Saturday, September 30, 2017

Fairbanks First Autumn Snowfall: the Long View


Rick T. here with a quick follow-up on Richard's post on Friday with the first snowfall of the season at Fairbanks Airport. Below is a plot of the date of first snow (any amount) each autumn since 1904, along with the regression plot for the 10ᵗʰ (very early), median and 90ᵗʰ (very late) percentiles. Note that this list aims to give the first snow date exclusive of convective hail. Unfortunately, snow and hail have been lumped together in the US climate record since early 1950s, so a "snow only" time series for Fairbanks requires a little bit of QC.

Prior to 1930, when the Fairbanks observations were done by cooperative observers, it is quite likely that snowfalls like the Friday morning occurrence (mixed rain and snow for a few hours in the middle of the night, no accumulation) would have not been reported, so some of the pre-1930 dates are quite likely later than would now be recorded. Even in the post-1929 Weather Bureau era, around-the-clock observations did not start until World War 2, though there were observations made every six hours, so there was a "middle of the night" presence.  

The regression analysis shows practically no change in the median and very late dates over the past 114 years. I've plotted the regression slopes, but neither the 90th (top red line) or median (green line) pass statistical tests that would allow us to say with high confidence that the slope (i.e. trend) is really different than zero. In light of the probable "late bias" in the pre-1930 data (at least in aggregate) the 90th percentile seem likely to me to have no trend, while the same bias would serve to "push down" the left side of the median date, i.e. increase the century scale slope a little (though this is quantile regression, so it's less sensitive to outliers than ordinary linear regression).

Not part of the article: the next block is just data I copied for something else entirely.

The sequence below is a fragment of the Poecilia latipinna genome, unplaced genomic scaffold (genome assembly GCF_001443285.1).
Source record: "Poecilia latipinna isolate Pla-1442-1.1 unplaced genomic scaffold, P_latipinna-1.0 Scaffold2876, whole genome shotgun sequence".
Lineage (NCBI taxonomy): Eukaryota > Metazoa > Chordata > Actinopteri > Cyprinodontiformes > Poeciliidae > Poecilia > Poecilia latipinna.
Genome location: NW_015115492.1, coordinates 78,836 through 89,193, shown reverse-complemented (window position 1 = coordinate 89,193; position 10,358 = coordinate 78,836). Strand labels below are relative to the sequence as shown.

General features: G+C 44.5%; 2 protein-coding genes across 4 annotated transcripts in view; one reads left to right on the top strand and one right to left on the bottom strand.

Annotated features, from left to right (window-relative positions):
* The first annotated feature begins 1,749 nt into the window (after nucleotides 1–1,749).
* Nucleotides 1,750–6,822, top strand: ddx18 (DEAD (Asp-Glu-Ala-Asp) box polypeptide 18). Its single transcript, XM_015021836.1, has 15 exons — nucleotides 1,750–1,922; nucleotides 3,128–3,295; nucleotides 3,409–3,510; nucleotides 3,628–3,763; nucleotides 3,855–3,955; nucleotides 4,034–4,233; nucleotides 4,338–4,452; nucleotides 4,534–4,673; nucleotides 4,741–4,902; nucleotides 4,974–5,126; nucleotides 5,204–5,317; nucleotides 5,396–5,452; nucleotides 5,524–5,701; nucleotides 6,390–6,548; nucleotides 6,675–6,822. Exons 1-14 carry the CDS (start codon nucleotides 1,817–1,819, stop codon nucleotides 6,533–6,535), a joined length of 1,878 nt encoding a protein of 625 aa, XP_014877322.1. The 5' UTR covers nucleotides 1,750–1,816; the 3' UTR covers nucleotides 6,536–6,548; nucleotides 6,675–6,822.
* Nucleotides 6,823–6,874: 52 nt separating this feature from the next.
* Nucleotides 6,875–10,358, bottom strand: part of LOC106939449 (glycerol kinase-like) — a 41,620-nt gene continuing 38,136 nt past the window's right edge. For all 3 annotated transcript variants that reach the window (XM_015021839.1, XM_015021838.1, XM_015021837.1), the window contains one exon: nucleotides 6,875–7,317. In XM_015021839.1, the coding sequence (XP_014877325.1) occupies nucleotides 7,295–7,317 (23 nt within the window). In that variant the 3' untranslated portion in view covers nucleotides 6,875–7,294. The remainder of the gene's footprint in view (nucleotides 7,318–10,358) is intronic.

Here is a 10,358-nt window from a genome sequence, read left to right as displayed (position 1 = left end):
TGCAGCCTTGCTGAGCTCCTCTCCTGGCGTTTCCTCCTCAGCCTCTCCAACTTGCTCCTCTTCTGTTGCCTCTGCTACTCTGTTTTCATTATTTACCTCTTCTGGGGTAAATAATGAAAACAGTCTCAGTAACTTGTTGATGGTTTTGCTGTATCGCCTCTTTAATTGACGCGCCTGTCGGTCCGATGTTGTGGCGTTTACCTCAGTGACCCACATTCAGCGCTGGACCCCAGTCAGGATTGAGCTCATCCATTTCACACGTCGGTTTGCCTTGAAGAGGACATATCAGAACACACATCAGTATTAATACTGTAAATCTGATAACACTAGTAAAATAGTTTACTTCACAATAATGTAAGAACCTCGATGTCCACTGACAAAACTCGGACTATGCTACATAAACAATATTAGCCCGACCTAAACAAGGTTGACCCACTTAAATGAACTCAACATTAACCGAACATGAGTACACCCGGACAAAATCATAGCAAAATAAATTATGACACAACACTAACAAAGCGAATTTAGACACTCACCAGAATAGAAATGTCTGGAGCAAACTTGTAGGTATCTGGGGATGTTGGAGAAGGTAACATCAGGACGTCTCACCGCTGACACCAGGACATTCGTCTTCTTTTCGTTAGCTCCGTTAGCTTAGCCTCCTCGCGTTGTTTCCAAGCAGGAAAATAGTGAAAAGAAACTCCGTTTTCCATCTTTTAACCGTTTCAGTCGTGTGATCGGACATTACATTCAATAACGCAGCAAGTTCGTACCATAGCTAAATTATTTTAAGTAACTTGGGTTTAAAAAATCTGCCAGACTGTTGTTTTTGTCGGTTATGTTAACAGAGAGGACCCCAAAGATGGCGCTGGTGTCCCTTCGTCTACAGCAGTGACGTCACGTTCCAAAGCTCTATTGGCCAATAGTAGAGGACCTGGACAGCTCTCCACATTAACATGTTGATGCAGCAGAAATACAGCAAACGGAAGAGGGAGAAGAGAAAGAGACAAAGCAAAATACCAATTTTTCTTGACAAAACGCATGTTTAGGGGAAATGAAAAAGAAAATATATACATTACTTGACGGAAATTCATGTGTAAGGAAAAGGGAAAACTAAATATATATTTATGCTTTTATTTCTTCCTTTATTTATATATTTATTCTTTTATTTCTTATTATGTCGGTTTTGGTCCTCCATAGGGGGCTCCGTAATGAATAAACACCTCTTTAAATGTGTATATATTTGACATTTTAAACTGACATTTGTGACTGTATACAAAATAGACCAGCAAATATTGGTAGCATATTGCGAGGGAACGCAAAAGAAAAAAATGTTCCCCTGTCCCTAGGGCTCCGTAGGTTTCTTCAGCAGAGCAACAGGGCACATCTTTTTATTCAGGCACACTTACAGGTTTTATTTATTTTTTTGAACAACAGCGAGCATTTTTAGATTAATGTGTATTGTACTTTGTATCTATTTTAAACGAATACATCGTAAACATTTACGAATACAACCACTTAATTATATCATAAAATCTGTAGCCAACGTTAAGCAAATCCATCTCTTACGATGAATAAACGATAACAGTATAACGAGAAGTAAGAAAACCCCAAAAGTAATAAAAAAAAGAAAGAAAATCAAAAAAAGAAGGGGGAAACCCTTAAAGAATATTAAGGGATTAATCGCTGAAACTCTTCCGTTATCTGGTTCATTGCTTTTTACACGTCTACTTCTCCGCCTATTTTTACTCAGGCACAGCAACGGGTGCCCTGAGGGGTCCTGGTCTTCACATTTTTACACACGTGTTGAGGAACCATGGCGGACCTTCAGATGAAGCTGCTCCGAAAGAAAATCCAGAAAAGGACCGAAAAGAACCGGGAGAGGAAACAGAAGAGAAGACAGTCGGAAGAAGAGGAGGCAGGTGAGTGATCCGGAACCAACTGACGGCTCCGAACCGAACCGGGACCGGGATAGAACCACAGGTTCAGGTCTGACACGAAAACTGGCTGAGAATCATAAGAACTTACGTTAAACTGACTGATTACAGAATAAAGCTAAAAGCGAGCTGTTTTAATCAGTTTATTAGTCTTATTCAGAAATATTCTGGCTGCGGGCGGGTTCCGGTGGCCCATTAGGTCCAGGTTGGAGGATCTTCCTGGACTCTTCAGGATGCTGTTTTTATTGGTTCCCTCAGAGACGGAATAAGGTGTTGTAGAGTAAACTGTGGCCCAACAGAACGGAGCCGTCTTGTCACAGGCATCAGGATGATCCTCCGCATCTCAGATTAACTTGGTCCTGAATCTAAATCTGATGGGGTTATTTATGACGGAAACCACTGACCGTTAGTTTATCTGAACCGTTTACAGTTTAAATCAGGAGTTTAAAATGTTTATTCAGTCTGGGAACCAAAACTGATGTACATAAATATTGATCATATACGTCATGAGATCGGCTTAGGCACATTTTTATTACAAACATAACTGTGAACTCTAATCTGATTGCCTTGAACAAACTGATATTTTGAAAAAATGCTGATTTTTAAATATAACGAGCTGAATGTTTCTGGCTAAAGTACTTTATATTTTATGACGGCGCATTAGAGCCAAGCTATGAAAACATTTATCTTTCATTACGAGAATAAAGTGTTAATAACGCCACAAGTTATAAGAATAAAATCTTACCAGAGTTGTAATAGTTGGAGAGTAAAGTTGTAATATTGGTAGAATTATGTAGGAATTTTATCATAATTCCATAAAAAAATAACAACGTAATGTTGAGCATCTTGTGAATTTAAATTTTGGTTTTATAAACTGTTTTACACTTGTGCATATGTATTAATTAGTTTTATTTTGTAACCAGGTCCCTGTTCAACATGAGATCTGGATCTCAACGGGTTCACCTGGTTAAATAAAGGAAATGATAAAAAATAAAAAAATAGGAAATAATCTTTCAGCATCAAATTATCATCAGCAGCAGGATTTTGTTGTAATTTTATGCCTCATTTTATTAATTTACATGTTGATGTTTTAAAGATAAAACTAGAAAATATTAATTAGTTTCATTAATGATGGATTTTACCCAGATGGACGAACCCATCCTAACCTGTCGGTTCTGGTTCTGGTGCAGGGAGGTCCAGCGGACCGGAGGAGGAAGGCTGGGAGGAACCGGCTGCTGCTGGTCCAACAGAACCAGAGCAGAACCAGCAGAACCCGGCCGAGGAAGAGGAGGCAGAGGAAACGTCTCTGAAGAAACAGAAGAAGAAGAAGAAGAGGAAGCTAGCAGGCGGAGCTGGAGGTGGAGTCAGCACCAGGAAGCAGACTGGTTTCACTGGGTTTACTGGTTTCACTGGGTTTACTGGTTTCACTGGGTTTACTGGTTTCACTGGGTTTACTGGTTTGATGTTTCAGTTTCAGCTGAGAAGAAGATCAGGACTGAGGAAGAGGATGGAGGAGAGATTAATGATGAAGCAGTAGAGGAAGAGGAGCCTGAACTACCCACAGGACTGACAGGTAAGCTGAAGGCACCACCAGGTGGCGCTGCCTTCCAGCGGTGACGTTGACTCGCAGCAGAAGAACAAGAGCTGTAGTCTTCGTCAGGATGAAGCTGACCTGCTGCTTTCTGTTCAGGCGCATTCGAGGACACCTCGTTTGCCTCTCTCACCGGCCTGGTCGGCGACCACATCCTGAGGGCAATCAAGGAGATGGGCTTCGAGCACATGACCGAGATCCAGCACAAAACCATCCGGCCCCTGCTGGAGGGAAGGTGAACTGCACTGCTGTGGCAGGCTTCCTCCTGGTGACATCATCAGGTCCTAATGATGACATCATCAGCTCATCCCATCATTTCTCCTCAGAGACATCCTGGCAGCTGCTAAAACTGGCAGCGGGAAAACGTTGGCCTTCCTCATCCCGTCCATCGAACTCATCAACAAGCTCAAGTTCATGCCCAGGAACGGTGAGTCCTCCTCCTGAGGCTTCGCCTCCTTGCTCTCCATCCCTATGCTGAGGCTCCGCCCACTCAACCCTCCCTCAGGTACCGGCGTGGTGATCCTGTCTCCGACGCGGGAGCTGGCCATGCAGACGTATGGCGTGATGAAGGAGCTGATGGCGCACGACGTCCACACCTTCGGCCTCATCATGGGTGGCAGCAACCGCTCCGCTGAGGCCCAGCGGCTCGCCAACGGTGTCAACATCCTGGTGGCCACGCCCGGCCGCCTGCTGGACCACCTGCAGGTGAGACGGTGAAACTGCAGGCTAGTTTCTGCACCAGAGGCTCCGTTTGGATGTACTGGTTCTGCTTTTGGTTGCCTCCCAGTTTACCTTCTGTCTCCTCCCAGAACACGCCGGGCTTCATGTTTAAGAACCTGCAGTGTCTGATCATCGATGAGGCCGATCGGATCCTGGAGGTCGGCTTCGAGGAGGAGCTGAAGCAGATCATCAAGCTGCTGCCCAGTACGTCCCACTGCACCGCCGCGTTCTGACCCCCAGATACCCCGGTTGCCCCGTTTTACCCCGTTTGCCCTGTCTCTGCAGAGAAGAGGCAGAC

The big change is obviously in very early "first snows" Prior to 1980, a first snow before Labor Day, while not common, occurred 11 times in 75 years. However, in the past 30 years that has occurred just once. The 10ᵗʰ percentile (bottom red line) can be thought of as the date for which there is a ten percent chance in a given year that the first snowfall would occur on or before that date. So prior to WW2, there was about a ten percent chance of first snow September 1ˢᵗ or earlier. Nowadays, we have to get to September 10ᵗʰ or even a bit later to get to the same threshold.

Friday, September 29, 2017

First Flakes

The first snow of the season was reported at Fairbanks airport early this morning, but so far it's only a trace amount and mixed with rain.  According to long-term records, more than 80% of years bring at least a trace of snow to Fairbanks in September, and in recent years it's been more like 90%; the only years in the past two decades without any snow in September were 2007 and 2010.  Of course two years ago 11 inches fell on this date:

Up in the hills, rain turned to snow yesterday afternoon as colder air moved in aloft.  Here are a couple of webcam shots from 3pm and 7pm yesterday at 2200' on the Steese Highway.

Temperatures in Fairbanks have now entered the 6-week period of most rapid decline, with peak cooling of around 6°F per week occurring near October 20.  It's interesting to note, however, that daily maximum temperatures cool more quickly at first, and daily minimum temperatures then catch up; the difference in cooling rates is most pronounced from mid-September to early October.